Test the evidence. You will need a lawyer to cross examine all witness.

    The final order is the same whether you consent or its found to be fact

    If she has made 3 allegations against you and only 1 is found to be fact that will work in your favour in family law than if you consent then it's implied all allegations are true.

    If the evidence is shaky the police will push you to final hearing, hoping you will consent without admission, but they will withdraw before the actual hearing.

    Yes it's hard not seeing your kids for a few months but if she gets an order she can make it even harder.
     
  7. sammy01

    sammy01 Well-Known Member

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    This is an old thread. But I fancy an argument.

    Carl. I disagree (mostly.)

    Yup he'll need a lawyer. Expensive. Accept without admission. Ask for the kids to be removed. Keep your money for family law to help you get to see your kids. So hypothetically. The AVO won't exist but there won't be any orders or agreement about seeing the kids. So you don't have an avo but you're still not seeing the kids unless she agrees and you've spent money and achieved very little.

    Call Relationships Australia organise mediation and start saving for family court.
     
  8. GlassHalfFull

    GlassHalfFull Well-Known Member

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    Like Sammy said, it's good to have some different opinions in here... :) I'm curious to hear what people think. Although its true that it's an old thread, my first hearing is actually in a week and a half now. I do have a lawyer now, but they're mainly dealing with the family court application for parenting orders which have now been filed.

    They have suggested that I get a barrister for my first hearing in order to get the best initial outcome, possibly to negotiate taking my children off the order at the very least. But as Sammy said, the problem is if the children are taken off the order, it doesn't actually give me the rights to see the children when I please, because they are still at her house and I have no right to return to the home because she is still on the order.

    My lawyer has said it would take about $10k to fight the IVO all the way to the final hearing. That's on top of the family court costs which could go as far as $50k depending on how it pans out. I don't have that kind of money, but I'm going to try to get what I can, and save it for what matters most (the family court).

    My lawyer said that more than half of family court applications have an active IVO due to how easy it is get them, and although it doesn't look GOOD, it doesn't necessarily look terrible either. The judges know that IVOs are used for strategic advantage in the family court and, I am led to believe, will to some extent investigate the allegations made in the IVO as part of the parenting matter.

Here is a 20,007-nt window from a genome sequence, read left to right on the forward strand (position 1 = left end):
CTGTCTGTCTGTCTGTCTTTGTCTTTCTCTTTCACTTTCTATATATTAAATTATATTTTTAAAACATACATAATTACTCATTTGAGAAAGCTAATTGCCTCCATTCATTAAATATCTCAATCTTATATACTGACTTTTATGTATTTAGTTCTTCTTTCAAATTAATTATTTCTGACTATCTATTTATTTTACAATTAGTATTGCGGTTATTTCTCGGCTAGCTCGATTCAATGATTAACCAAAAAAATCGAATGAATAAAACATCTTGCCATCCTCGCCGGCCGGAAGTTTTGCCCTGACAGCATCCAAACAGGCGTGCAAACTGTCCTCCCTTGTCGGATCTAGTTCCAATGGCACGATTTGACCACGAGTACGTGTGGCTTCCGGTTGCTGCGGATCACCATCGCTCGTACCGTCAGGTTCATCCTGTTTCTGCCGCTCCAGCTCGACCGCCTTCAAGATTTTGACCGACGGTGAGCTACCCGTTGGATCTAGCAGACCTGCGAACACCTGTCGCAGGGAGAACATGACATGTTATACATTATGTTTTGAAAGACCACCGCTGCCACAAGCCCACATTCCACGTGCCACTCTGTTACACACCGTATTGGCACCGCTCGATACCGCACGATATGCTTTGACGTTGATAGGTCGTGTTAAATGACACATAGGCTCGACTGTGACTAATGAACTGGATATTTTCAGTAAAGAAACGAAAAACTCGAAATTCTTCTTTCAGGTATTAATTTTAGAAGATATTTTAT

Obviously they can't remove the IVO because it's a state magistrates court thing, but they have the power to create orders that supersede the IVO in practice. I am still debating whether to accept without admission or fight it, but this discussion is giving me a bit more information to make that decision. Keep it coming. :)
     
  9. CarlD

    CarlD Member

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    Hi Sammy,

    Sorry but consent with out admission is the worst thing to do. (Unless you are guilty of violence)

    Yes lawyers will cost money but it's well worth it

    The only way the children will be taken off the order is if the applicant agrees and what are the chances of that? Slim at best, she only needs to suggest abuse and the magistrate will side with caution.

    Yes family law over rides the AVO and yes you will get to see your children but all the applicant needs to do is allege a breech of the AVO and then you have criminal charges against you and all of a sudden you can't see your children again.
     
  10. GlassHalfFull

    GlassHalfFull Well-Known Member

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    CarlD, good points. Yes that's something that my lawyer also raised, that with an active IVO in place, it is so much easier to have criminal charges laid on you for something you either didn't do or did do but wouldn't normally result in criminal charges if not for the IVO. While there is an active IVO, you are really under the magnifying glass as far as your family is concerned. This is the biggest problem with the system and the climate around domestic violence at the moment...

    All it takes is an accusation without evidence, and suddenly you are in a position where you almost considered guilty until proven innocent. I'm all for IVOs when they are truly necessary, but there really has to be an investigation of both sides (and actual evidence to support it) before it's put in place. It's just utterly unfair that a baseless accusation can be made so easily and so easily believed by police/magistrates. And on top of that, the delays in actually getting to a point where you can defend it in court.

    On the subject of the children being taken off the order, apparently it is a possibility because it's not my ex that is the applicant, it's the police (although apparently that doesn't make it any easier, only harder). But my understanding was that the magistrate can take the children off the order without the consent of the applicant?